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Tuesday, September 29, 2020  Spokane, Washington  Est. May 19, 1883
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100 years ago in Spokane: Democrats prep for brief vice presidential visit

He was scheduled to be in town only from about 7 a.m. to 8 a.m. (Spokane Daily Chronicle archives)
He was scheduled to be in town only from about 7 a.m. to 8 a.m. (Spokane Daily Chronicle archives)
By Jim Kershner The Spokesman-Review

Spokane was preparing for the visit of U.S. Vice President Thomas R. Marshall, en route to Glacier National Park.

A party of local Democrats was planning to gather at the Great Northern depot the next morning in hopes of meeting with him.

However, since he was scheduled to be in town only from about 7 a.m. to 8 a.m., it was possible he would not even exit the train. On the other hand, since he was campaigning for Democratic presidential candidate James M. Cox, there was also a fair chance that he might use that hour to make a speech from the platform.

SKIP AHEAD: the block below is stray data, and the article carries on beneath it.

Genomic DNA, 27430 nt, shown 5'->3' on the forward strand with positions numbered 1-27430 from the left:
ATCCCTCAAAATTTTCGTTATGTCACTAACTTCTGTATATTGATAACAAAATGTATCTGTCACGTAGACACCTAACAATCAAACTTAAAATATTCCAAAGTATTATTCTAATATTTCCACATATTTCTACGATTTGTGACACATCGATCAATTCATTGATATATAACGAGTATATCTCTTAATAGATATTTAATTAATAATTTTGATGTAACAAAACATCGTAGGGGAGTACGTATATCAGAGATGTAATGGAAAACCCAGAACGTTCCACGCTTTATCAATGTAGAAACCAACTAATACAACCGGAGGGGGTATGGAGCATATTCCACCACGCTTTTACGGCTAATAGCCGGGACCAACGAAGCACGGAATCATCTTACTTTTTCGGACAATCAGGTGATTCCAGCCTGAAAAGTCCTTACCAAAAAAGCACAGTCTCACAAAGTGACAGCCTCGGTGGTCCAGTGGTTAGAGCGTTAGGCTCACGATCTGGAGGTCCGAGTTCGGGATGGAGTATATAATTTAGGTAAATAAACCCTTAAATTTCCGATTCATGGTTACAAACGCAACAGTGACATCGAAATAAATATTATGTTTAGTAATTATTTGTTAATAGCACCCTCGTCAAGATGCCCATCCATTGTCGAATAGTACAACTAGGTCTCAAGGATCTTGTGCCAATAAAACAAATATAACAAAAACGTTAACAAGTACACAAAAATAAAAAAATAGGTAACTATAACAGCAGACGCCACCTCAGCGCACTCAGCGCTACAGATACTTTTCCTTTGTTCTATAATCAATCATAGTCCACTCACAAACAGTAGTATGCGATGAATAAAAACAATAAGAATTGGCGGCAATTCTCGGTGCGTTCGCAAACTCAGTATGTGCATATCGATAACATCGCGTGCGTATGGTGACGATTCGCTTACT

From the Wobbly beat: Two more Wobblies were arrested by Spokane authorities, bringing the two-day total to 12.

They were all held for violating a court injunction in which a Spokane judge had essentially declared it illegal to be a Wobbly or to even wear Wobbly insignia.

The Spokane Daily Chronicle claimed that the men were gathering in Spokane as delegates to a secret regional convention of Wobblies in the city, although whether it was “secret” or even a convention at all was questionable.

On this day

(Associated Press)

1911: Actor-comedian Lucille Ball was born in Jamestown, New York.

1965: President Lyndon B. Johnson signed the Voting Rights Act.

1991: The World Wide Web made its public debut as a means of accessing web pages over the Internet.

2009: Sonia Sotomayor was confirmed as the first Hispanic Supreme Court justice by a Senate vote of 68-31.

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